By Scott Steward
Welcome back to the Gale Technical Solutions blog series!
I thought it would be good to start with some of the basics. Today, I will be discussing Branding.
Maybe you received private funding or a grant to provide a resource to your users, we can display a message about it. Or maybe you receive access to Gale products from your state, and your library subscribes to some Gale products privately. We can display your branding on your private subscriptions and the state’s branding on the ones they provide.
Whatever your situation, we can provide a solution.
To give you some ideas of what is possible, let’s look at some examples:
In my first example, we added the University of Maine’s logo into the upper left corner of GVRL: Maine GVRL. The logo will show up on every page within GVRL, whether it is a search page, result page or an eBook.
In my second example, we branded Academic OneFile with the Utah Education Network logo: Academic OneFile. This option puts the logo in a high contrast area on the search page, and then is in the upper left corner for all other pages in Academic OneFile.
In my third example, we are branding General OneFile with the logo for the Michigan eLibrary on the results page: General OneFile. This option puts the logo in a prominent location on the results page, and then is in the upper left corner for all other pages in General OneFile.
In my fourth example, we are showing a splash page before the user goes into ChiltonLibrary.com: Splash Page. This option makes sure the user sees your branding.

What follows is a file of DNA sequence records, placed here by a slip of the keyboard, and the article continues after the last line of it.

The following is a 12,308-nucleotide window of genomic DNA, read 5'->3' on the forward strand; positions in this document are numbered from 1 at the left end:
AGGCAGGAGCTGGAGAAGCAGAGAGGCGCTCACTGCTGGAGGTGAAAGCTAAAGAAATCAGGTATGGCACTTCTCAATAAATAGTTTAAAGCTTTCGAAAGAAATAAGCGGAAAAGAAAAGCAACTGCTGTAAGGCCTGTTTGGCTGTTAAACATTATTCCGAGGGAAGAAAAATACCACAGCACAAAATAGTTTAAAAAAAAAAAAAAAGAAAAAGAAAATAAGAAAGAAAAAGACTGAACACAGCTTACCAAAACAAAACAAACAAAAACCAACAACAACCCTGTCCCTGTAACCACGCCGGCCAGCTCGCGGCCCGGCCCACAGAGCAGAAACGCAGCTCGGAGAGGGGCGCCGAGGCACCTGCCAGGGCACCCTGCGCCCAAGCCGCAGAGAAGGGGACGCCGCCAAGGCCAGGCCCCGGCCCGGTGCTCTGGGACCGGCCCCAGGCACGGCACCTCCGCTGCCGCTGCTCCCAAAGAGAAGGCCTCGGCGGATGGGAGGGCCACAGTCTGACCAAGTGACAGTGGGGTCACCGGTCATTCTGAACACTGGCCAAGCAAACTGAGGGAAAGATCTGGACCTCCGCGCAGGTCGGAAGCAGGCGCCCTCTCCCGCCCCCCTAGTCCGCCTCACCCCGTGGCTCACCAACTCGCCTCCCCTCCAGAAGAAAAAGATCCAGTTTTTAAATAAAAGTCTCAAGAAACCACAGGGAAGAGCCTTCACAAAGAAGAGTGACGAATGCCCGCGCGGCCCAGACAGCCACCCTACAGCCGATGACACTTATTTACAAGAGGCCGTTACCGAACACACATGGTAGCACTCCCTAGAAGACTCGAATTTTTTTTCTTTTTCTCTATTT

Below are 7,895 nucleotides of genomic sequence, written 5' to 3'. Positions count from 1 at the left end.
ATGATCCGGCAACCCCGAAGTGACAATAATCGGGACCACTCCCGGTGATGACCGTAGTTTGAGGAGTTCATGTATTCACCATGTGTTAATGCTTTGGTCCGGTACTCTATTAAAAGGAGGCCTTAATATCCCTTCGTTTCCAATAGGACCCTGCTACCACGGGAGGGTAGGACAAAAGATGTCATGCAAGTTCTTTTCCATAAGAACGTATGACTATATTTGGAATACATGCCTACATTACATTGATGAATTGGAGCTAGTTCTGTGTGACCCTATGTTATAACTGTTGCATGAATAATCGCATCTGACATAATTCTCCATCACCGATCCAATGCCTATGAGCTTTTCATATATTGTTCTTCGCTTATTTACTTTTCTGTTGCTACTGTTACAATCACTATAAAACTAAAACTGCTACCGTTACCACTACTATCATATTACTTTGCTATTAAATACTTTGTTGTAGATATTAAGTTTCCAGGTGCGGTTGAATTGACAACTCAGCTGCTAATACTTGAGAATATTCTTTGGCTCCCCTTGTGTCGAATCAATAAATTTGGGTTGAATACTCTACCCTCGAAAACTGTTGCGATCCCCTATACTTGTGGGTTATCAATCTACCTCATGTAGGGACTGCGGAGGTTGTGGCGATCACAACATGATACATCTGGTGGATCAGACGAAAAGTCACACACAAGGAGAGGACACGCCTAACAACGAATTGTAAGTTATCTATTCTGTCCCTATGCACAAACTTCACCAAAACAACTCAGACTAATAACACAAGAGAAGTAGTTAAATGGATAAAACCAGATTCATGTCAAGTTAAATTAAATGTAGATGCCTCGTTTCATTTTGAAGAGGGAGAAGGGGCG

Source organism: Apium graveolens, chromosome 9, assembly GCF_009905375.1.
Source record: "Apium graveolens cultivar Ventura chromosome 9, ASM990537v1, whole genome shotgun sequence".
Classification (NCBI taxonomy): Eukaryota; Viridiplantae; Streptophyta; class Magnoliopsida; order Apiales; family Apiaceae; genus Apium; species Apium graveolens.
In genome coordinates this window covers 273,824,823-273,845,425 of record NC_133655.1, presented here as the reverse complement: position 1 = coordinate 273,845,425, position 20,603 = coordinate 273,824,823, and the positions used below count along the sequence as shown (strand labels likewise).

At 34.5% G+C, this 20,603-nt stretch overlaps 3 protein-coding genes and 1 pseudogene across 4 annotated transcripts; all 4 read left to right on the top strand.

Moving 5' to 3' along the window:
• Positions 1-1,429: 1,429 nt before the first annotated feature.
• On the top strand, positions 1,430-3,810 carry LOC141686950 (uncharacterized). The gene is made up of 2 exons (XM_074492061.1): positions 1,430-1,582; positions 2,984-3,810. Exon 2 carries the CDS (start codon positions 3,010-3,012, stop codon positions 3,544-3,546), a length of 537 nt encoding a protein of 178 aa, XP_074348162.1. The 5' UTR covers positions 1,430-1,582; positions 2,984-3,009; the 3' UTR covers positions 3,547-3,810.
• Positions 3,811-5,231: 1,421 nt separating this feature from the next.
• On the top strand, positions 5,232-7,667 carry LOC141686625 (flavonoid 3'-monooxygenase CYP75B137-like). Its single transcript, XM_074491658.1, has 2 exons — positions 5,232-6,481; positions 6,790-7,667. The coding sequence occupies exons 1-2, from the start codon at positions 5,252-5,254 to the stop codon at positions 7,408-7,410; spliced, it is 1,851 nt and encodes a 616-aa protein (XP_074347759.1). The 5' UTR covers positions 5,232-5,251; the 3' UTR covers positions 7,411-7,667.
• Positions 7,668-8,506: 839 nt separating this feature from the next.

In all of the examples above, branding was used for attribution, but it can be used for much more.
Do you want to survey your users? We can add a custom survey into your Gale products allowing you to collect the needed information.
Does your library have an ask a librarian service? Add it to your Gale products (http://galesupport.com/lamp/examples/aal_branding.png).
The possibilities for what can be added into your Gale products is near limitless. Contact us today to talk about a custom solution we can do for you.
In the next post, I will talk about electronic resource organization15 and best practices to connect your users to the information they need.
Stay tuned to the tech channel!
About the Author
Scott is a problem solver. He is equally comfortable writing code, creating graphics, swinging a hammer or turning a wrench. He has an Associate degree in Architecture from Washtenaw Community College and a B.S. In Computer Science from Baker college.